• Geo. Smith, was appointed to succeed him as recorder, at the court of Nov. 1646, and he and Elder Starbuck were appointed (on petition of the Major) to sort out William's papers, give private individuals such as belonged to them, and hand over the public documents to the court. Quite a variety of creditors importuned the General Court (which then did all sorts of business) for the court to devise a way by chich "wee may be putt into some course how to come by the estate of ye sd William Walderne, to be divided amongst vs propportionally, according to our debts;" this was in Oct. 1647, and Capt. Wiggin and Edw. Rawson were appointed to administer; in May 1649 the administrators were paid for their services, the former 30s, the latter 40, and the estate was passed over to Elder Nutter and John Hall "to dispose of as they judge may best tend to the improvement of the estate and to be ready to be accomtable when the Courte shall thinke meete to call for it, ffor ye sattisfaccon of the creditors." How much satisfaction the creditors got out of it we are unable to say, but we don't think it was a great deal, as in 1666, when Richard Scammon of Portsmouth (who had married William's only daughter, Prudence) petitioned to have William's share of the Shrewbury part of Swamscot patent placed in his hands, it was done only on his giving security to the "creditors"; we hope they lived long enough to see the end of it. As to his family we know nothing except these items: - Fam. *. His only daughter 'Prudence married Richard Scammon of Partsmouth'. In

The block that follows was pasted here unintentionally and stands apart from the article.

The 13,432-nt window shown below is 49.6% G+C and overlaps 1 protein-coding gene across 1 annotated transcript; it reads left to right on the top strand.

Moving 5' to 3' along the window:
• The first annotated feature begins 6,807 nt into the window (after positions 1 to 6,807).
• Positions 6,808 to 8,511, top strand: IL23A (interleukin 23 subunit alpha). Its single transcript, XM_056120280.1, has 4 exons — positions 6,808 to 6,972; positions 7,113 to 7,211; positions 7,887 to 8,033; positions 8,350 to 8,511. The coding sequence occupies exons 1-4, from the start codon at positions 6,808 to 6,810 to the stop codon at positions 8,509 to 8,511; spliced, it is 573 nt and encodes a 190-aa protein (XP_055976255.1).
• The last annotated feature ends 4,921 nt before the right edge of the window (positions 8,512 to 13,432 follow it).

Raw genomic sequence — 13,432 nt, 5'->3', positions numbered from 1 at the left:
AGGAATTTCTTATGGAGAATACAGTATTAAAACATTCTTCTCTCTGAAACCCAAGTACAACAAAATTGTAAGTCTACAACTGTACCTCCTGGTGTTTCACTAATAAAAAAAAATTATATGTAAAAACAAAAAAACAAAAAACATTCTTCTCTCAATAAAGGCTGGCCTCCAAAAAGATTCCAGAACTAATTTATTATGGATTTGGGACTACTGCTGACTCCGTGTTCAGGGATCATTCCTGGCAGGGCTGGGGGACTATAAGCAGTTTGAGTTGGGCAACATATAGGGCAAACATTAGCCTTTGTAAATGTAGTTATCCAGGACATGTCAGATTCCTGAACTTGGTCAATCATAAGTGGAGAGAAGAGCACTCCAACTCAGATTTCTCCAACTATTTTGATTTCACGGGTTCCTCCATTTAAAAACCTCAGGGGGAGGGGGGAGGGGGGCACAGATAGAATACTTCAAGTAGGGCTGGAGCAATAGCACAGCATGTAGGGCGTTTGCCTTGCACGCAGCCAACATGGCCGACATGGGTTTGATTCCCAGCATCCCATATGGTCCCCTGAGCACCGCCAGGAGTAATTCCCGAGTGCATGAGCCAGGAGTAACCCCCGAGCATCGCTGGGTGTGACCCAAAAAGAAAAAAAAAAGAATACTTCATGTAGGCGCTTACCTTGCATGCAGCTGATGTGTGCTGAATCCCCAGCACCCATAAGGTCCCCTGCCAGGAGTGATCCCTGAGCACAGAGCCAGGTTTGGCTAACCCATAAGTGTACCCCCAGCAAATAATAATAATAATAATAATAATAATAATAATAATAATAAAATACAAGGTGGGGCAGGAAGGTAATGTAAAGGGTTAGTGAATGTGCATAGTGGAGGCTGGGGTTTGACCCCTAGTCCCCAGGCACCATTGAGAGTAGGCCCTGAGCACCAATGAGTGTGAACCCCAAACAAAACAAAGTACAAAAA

• Pg. 224